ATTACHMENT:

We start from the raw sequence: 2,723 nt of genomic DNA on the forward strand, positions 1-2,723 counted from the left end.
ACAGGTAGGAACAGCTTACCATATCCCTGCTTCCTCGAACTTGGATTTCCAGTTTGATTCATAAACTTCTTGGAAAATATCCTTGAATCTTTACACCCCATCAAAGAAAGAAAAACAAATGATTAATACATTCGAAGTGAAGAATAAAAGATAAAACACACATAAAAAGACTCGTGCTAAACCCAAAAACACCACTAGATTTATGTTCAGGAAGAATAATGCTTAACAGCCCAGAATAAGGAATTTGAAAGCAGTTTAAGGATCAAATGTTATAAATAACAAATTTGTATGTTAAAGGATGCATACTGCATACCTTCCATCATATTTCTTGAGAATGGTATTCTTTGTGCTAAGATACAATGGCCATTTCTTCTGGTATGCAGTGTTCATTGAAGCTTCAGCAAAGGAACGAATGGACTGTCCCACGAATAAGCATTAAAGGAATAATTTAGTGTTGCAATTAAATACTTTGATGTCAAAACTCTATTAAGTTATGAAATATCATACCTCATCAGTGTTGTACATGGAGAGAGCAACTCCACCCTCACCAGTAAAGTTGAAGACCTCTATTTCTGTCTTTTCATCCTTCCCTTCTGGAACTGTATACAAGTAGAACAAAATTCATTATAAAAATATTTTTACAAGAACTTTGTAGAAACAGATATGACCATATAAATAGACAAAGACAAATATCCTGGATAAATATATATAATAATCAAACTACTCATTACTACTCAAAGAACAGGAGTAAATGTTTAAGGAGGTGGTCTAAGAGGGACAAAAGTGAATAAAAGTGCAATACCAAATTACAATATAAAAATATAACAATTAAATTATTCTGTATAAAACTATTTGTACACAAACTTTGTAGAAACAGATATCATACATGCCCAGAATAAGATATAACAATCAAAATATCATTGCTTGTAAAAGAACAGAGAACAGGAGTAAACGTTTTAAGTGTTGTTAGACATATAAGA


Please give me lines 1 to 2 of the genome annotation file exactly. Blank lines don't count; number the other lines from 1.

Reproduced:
We start from the raw sequence: 2,723 nt of genomic DNA on the forward strand, positions 1-2,723 counted from the left end.
ACAGGTAGGAACAGCTTACCATATCCCTGCTTCCTCGAACTTGGATTTCCAGTTTGATTCATAAACTTCTTGGAAAATATCCTTGAATCTTTACACCCCATCAAAGAAAGAAAAACAAATGATTAATACATTCGAAGTGAAGAATAAAAGATAAAACACACATAAAAAGACTCGTGCTAAACCCAAAAACACCACTAGATTTATGTTCAGGAAGAATAATGCTTAACAGCCCAGAATAAGGAATTTGAAAGCAGTTTAAGGATCAAATGTTATAAATAACAAATTTGTATGTTAAAGGATGCATACTGCATACCTTCCATCATATTTCTTGAGAATGGTATTCTTTGTGCTAAGATACAATGGCCATTTCTTCTGGTATGCAGTGTTCATTGAAGCTTCAGCAAAGGAACGAATGGACTGTCCCACGAATAAGCATTAAAGGAATAATTTAGTGTTGCAATTAAATACTTTGATGTCAAAACTCTATTAAGTTATGAAATATCATACCTCATCAGTGTTGTACATGGAGAGAGCAACTCCACCCTCACCAGTAAAGTTGAAGACCTCTATTTCTGTCTTTTCATCCTTCCCTTCTGGAACTGTATACAAGTAGAACAAAATTCATTATAAAAATATTTTTACAAGAACTTTGTAGAAACAGATATGACCATATAAATAGACAAAGACAAATATCCTGGATAAATATATATAATAATCAAACTACTCATTACTACTCAAAGAACAGGAGTAAATGTTTAAGGAGGTGGTCTAAGAGGGACAAAAGTGAATAAAAGTGCAATACCAAATTACAATATAAAAATATAACAATTAAATTATTCTGTATAAAACTATTTGTACACAAACTTTGTAGAAACAGATATCATACATGCCCAGAATAAGATATAACAATCAAAATATCATTGCTTGTAAAAGAACAGAGAACAGGAGTAAACGTTTTAAGTGTTGTTAGACATATAAGA